Meet Composer Stephanie Berg

In 2016, we commissioned Stephanie to write a piece for us and we loved it so much, we asked her to write another! We’re excited to premiere her new work “Who We Are” on two upcoming concerts with the theme #timesup. These concerts showcase the rich story telling and fierce intellect of women working in a field which historically, and largely continues to be, dominated by men. We asked Stephanie a few questions about her new work, and her perspective on being a women in this field.

Pulitzer Prize winning composer Jennifer Higon

Pulitzer Prize winning composer Jennifer Higon

Who are the women (artists, composers) who have inspired you? 

I had the pleasure of both meeting Jennifer Higdon and performing her works, and I am just so impressed with her.  Her music can be so raw and powerful--nothing held back--and in talking to her, I got the impression that she herself is the same way.  She is truly a force to be reckoned with (while also being friendly and down-to-earth)! There are many, really, but she stands out in my mind. 

In what ways has the lack of representation of women and people of color in classical music effected you? Is it something you think about notice? How old were you when you realized there is a gap in representation? 

Composer and clarinetist Stephanie Berg

Composer and clarinetist Stephanie Berg

Somehow, I was raging “girl power" kid from the beginning.  I seemed to want to go wherever people said "girls don't" or "won't” or “can’t,” whether it was mud pits, handling bugs and snakes, playing video games with my nerdy guy-pals, or dominating in my math and science classes.  Part of it was that I liked to challenge convention (at, like, age 8??), but part of it was also that I wasn’t bothered by being the only girl in a situation. So when I noticed (probably high school-ish) that recognized female composers were rare, it didn’t phase me in the slightest.  It was just another challenge. As far as how this has affected my career, it’s really hard to say; composition is just a hard field in general and I’m amazed at the success I’ve had in any case.

I think that it’s crucial to have conversations about representation gaps, and I am so very grateful for the people having these discussions and actively combating the problems; they've paved the way for people like me to be able to thrive in this business.  But for me in my daily life, in my own brain, I find it best to proceed as if I don’t know that I’m “different.” I feel that for every door that was perhaps closed to me because I am a woman, another was purposefully opened by people who have concerts like these, for example. And I try not to let the closed doors bother me; after all, what is a closed door, but an invitation to try the handle?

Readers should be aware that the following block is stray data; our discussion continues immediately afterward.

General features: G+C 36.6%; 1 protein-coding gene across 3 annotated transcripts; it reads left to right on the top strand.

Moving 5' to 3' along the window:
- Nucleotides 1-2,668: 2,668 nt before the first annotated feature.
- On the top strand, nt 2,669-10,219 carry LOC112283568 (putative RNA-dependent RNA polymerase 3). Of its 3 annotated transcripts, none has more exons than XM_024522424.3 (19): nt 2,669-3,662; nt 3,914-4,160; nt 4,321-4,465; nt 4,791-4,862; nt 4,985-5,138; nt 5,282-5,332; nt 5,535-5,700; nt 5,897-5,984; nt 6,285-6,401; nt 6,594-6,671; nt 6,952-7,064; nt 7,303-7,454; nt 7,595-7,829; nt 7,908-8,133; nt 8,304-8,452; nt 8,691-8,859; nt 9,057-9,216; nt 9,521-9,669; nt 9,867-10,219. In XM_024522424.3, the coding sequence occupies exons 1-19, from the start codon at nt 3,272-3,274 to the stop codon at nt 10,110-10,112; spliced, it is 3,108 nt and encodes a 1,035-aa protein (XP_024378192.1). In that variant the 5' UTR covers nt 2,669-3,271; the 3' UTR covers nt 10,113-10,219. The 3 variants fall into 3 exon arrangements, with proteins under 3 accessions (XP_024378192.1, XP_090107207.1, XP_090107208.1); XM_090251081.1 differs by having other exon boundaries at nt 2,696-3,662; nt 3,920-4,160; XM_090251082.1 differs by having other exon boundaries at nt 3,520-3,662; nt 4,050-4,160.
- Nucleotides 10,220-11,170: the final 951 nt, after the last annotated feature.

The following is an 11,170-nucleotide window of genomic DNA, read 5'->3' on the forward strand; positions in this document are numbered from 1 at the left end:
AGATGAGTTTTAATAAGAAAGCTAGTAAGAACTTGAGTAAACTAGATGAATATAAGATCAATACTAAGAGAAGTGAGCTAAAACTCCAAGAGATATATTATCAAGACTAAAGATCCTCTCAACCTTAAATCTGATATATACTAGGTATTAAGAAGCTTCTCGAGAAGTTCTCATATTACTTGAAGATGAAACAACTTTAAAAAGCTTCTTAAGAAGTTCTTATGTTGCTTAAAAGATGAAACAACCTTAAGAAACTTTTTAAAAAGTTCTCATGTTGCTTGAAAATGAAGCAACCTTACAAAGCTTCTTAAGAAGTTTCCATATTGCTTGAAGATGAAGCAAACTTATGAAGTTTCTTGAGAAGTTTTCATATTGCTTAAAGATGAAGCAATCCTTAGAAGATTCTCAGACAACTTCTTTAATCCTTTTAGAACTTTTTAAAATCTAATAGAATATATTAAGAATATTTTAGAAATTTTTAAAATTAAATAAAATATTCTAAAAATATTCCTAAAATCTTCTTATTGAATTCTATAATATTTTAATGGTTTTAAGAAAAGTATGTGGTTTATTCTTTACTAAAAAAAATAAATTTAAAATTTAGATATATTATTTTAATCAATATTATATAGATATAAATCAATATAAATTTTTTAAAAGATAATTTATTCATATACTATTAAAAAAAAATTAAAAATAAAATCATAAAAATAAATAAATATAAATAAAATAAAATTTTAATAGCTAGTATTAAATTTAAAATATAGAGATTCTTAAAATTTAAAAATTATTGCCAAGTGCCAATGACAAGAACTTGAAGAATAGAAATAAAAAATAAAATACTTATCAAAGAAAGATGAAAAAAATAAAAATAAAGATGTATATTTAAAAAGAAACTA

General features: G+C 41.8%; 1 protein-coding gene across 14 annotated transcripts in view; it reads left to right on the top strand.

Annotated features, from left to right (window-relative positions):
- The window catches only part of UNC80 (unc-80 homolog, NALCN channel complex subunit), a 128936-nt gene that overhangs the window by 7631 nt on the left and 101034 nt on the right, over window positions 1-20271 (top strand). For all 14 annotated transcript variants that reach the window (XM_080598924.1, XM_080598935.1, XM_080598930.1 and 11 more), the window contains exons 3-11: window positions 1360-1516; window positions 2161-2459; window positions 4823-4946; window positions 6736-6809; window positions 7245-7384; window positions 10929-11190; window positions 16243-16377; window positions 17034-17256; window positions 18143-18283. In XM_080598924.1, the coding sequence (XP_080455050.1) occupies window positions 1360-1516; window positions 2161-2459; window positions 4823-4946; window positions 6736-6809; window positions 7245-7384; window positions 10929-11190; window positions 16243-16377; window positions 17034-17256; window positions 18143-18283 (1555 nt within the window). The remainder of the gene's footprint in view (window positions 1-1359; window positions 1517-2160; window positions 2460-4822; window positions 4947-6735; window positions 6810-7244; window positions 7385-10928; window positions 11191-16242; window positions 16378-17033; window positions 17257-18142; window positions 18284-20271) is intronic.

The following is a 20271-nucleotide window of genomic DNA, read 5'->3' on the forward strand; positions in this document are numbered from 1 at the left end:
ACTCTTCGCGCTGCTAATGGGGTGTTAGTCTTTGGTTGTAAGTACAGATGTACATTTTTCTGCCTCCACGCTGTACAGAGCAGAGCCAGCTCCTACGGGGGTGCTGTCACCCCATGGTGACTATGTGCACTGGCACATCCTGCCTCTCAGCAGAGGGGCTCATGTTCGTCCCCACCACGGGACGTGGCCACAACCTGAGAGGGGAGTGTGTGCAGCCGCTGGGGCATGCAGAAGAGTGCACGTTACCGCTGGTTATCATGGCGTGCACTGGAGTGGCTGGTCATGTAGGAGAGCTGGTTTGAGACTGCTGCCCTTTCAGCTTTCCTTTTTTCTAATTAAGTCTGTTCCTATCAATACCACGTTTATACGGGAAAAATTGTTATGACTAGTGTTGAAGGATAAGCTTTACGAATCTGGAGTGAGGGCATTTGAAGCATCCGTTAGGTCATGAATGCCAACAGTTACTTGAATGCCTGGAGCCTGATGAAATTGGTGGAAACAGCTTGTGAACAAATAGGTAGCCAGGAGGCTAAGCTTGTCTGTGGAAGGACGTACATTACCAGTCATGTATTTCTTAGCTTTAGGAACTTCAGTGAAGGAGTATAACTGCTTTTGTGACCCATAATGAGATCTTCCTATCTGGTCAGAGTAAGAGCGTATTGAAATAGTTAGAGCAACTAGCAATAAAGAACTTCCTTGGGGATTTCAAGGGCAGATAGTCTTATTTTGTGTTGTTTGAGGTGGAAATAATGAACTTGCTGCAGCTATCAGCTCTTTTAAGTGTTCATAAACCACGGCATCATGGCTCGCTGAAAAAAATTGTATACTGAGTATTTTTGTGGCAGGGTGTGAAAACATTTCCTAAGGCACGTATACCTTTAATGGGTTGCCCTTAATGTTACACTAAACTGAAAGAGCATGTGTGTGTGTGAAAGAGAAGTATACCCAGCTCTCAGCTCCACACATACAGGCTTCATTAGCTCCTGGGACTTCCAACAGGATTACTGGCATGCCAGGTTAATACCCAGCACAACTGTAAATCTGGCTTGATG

Your new piece is titled "Who We Are". Can you tell us a little more about the piece and the title? 

I wrote this piece with women in mind, but I also wrote it really for all marginalized people.  “Who We Are” refers to who we are as human beings: resilient, strong, and enduring in the face of seemingly endless adversity.  I can relate to the struggles of women to be heard and to be taken seriously, as I have walked that path. But I see those same struggles echoed in the faces of so many others as well.  “Who We Are” is a call to truly see each other and the unique gifts that each of us have to offer, to honor the strength and tenacity that we all have.

Stephanie also creates beautiful scores, something the public doesn’t get to see. In addition to creating cover art for each score, she included a beautiful statement about the work. She graciously gave permission to share these here. Learn more about Stephanie and her music at

Two chances to hear “Who We Are”! March 2 at Southwestern Illinois College and March 9 at the Missouri History Museum. Visit our events tab for details.

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Who We Are pg2.jpg